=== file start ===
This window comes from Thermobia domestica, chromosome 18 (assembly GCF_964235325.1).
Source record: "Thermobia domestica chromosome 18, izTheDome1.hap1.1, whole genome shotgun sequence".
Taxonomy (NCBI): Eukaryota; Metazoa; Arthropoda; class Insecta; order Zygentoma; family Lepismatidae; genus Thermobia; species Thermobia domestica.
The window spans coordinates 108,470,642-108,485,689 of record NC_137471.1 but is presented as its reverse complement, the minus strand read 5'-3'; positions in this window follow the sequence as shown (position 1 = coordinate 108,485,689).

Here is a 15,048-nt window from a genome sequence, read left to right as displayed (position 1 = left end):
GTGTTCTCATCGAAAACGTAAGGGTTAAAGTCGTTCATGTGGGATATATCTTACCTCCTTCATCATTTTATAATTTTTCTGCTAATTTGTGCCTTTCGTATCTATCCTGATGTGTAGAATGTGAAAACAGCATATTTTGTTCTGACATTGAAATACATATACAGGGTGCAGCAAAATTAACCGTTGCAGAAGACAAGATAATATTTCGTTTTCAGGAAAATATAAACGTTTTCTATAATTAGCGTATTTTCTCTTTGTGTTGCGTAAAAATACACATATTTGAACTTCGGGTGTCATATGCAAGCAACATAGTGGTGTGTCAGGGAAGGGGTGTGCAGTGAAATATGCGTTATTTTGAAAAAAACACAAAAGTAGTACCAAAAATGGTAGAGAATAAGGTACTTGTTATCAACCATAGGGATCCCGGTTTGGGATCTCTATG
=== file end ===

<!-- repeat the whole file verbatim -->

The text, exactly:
This window comes from Thermobia domestica, chromosome 18 (assembly GCF_964235325.1).
Source record: "Thermobia domestica chromosome 18, izTheDome1.hap1.1, whole genome shotgun sequence".
Taxonomy (NCBI): Eukaryota; Metazoa; Arthropoda; class Insecta; order Zygentoma; family Lepismatidae; genus Thermobia; species Thermobia domestica.
The window spans coordinates 108,470,642-108,485,689 of record NC_137471.1 but is presented as its reverse complement, the minus strand read 5'-3'; positions in this window follow the sequence as shown (position 1 = coordinate 108,485,689).

Here is a 15,048-nt window from a genome sequence, read left to right as displayed (position 1 = left end):
GTGTTCTCATCGAAAACGTAAGGGTTAAAGTCGTTCATGTGGGATATATCTTACCTCCTTCATCATTTTATAATTTTTCTGCTAATTTGTGCCTTTCGTATCTATCCTGATGTGTAGAATGTGAAAACAGCATATTTTGTTCTGACATTGAAATACATATACAGGGTGCAGCAAAATTAACCGTTGCAGAAGACAAGATAATATTTCGTTTTCAGGAAAATATAAACGTTTTCTATAATTAGCGTATTTTCTCTTTGTGTTGCGTAAAAATACACATATTTGAACTTCGGGTGTCATATGCAAGCAACATAGTGGTGTGTCAGGGAAGGGGTGTGCAGTGAAATATGCGTTATTTTGAAAAAAACACAAAAGTAGTACCAAAAATGGTAGAGAATAAGGTACTTGTTATCAACCATAGGGATCCCGGTTTGGGATCTCTATG